Despite the comfort in conformity, and the nuanced warmth of tribalism, it is not an authentic expression of debate, rationale, logic, or deeper thought. We spend countless time pointing the finger at everyone, but have WE made our own bed? We expel energy into the world utilizing the laws of physics at all times, whether we realize it or not, and whether it is online or in real life. This energy then becomes the basis for others reactions, both good and bad. The opportunity to turn the finger on ourselves and ask the difficult questions necessary for true self progression are not to be found in consolidated groups of strictly enforced aligned thinkers, but amongst those willing to tell us their point of view — and evetually, over a significant amount of time, these points of view which contradict our own allows us to form independent thoughts which mold our most authentic self.

Both college football at Bluefield University, as well as The Grind, were born from this very profound consideration that I did not have to sit on the side lines of the world. I was allowed to form an independent world of my own where action was taken, accountability was king, and questions were always asked rather than answers always accepted. Sitting in a bar in 2017 and watching college football players run out of the tunnel, I asked — why can that not be me? In 2019 when the Last Fountain shut down in downtown Bluefield, VA — I realized it was silly to “hope” someone would build a coffee shop downtown, and that if it was something I wanted for my community, it was MY responsibility to bring it to fruition one step at a time until it was fully realized.

This journey, although worlds above the life I previously lived, consumed in the irrational emotional fire of fake communities which support only one train of thought, is not without pain, and certainly not void of a disgusting and often times damming work ethic of the self. It can leave you feeling isolated, as though you are your own nation, (population one) and all the nations around you are colliding or on a clear path to war. The hours put into the self reckoning are longer than any job I’ve held, and more than any start-up could throw at me. The pain of separating yourself from individuals you truly love who are refusing to advance towards their own authentic self will leave you wondering if ignorance is truly bliss after all, similarly — leaving behind those you love who ARE progressing just so you can continue your own, is a battle that can tear the soul to pieces. Despite this, it is STILL more rewarding to take these actions while taking total personal accountability for the world around you and shouldering the full burden of its pain, than it is to validate yourself in conformity that places the blame everywhere except on our own shoulders.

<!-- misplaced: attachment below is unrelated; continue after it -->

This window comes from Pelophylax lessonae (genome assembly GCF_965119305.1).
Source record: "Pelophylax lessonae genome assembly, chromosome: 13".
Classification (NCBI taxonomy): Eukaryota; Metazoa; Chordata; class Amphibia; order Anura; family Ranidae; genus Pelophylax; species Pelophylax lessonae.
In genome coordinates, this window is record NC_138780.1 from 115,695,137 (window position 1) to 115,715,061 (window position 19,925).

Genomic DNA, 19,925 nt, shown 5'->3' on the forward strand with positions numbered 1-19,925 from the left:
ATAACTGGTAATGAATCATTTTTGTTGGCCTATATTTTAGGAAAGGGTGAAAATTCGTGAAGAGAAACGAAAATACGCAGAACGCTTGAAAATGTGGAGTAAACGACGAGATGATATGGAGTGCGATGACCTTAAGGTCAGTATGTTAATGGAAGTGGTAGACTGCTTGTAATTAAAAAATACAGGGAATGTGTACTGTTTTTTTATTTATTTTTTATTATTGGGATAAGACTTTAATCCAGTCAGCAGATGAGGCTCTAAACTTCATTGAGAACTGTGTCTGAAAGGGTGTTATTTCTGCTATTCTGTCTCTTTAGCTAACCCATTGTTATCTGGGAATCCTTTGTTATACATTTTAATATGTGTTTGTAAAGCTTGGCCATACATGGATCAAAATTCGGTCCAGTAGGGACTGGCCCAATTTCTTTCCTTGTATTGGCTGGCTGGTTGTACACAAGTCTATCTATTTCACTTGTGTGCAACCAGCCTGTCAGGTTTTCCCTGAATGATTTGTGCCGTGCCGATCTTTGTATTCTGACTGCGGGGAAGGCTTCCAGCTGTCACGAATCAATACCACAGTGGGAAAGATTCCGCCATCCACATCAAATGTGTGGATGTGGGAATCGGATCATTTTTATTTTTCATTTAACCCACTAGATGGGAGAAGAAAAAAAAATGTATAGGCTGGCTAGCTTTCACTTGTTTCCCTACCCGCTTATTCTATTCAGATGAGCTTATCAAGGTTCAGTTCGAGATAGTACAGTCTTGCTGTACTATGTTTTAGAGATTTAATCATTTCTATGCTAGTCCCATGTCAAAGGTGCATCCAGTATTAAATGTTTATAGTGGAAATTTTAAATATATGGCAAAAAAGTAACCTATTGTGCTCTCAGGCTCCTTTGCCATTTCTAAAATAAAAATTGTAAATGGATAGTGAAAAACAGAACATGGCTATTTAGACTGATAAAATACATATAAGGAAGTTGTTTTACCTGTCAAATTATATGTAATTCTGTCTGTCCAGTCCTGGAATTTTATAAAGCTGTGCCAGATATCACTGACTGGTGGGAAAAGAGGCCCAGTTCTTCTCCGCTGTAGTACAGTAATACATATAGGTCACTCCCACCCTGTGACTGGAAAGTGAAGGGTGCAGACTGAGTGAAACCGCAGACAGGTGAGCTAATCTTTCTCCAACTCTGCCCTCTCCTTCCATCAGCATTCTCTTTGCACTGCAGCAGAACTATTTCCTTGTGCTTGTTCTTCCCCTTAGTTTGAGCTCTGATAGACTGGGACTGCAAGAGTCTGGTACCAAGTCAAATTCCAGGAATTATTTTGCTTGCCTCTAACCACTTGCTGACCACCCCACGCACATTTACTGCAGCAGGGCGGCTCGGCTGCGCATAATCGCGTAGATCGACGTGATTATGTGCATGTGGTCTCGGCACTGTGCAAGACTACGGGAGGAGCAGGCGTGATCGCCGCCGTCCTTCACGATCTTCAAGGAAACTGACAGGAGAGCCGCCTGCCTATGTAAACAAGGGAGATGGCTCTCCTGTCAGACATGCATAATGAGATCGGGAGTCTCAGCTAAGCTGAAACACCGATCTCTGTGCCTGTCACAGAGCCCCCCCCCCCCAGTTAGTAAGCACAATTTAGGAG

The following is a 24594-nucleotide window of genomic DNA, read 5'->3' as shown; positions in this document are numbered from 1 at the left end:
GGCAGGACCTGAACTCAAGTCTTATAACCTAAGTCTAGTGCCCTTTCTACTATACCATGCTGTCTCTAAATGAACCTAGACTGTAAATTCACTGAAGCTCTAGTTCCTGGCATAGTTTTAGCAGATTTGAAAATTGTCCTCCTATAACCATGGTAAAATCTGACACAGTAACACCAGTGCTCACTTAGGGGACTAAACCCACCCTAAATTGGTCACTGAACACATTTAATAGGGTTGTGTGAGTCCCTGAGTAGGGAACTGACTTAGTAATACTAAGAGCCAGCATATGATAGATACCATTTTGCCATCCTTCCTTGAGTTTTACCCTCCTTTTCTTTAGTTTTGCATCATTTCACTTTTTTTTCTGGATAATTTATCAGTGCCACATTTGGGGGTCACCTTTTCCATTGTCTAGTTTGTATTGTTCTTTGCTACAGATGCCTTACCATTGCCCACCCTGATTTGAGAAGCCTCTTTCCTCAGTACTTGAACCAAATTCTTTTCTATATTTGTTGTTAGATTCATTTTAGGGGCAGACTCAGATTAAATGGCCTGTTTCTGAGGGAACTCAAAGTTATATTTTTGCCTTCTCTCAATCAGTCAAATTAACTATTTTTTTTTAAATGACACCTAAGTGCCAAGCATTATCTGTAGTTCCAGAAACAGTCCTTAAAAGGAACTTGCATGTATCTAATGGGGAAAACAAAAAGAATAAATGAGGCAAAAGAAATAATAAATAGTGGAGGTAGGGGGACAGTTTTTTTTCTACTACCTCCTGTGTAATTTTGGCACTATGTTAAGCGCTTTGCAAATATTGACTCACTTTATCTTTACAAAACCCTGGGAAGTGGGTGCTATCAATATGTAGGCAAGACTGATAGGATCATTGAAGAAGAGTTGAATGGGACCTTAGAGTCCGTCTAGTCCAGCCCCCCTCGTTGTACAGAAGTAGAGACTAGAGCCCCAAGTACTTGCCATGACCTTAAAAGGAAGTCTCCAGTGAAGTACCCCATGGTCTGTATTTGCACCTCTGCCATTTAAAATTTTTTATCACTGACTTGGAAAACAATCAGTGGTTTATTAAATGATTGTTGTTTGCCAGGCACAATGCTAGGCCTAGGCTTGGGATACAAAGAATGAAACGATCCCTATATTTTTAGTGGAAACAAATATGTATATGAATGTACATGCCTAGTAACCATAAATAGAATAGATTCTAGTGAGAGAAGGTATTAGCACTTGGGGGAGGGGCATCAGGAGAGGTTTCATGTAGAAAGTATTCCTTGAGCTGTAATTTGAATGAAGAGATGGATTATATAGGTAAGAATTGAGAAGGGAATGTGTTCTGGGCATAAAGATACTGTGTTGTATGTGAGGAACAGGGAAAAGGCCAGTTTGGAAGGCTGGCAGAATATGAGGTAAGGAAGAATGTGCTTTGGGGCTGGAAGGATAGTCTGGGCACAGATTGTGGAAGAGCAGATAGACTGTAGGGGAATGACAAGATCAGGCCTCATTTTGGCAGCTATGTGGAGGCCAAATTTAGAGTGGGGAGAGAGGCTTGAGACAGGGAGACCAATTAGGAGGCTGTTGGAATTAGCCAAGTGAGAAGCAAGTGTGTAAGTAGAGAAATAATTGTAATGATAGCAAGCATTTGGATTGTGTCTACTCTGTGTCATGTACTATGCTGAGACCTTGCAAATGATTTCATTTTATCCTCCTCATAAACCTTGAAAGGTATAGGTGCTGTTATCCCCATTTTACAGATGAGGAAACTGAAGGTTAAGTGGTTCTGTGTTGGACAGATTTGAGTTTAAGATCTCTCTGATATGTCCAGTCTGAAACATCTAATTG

Are you asking what YOU can do better on a daily basis, or are you intersted in being validated for pointing the finger at another person or agency? Are you wasting time asking your neighbor to water their garden, or are you noticing yours is imperfect and choosing deliberately to make it the best garden possible for the rest of the world to witness? If you should witness that your garden is better than everyone elses, does that mean it cannot progress still? and if you find yourself at the true finite end of all possible personal progress, rather than demand better from everyone else— are you capable of sharing your tools?

“To stand up straight with your shoulders back is to accept the terrible responsibility of life, with eyes wide open. It means deciding to voluntarily transform the chaos of potential into the realities of habitable order. It means adopting the burden of self-conscious vulnerability, and accepting the end of the unconscious paradise of childhood, where finitude and mortality are only dimly comprehended. It means willingly undertaking the sacrifices necessary to generate a productive and meaningful reality (it means acting to please God, in the ancient language).”
Jordan B. Peterson, 12 Rules for Life: An Antidote to Chaos

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The Grind

U.S Army / OEF Vet, College Football Player, Small Business Start-Up Owner, Student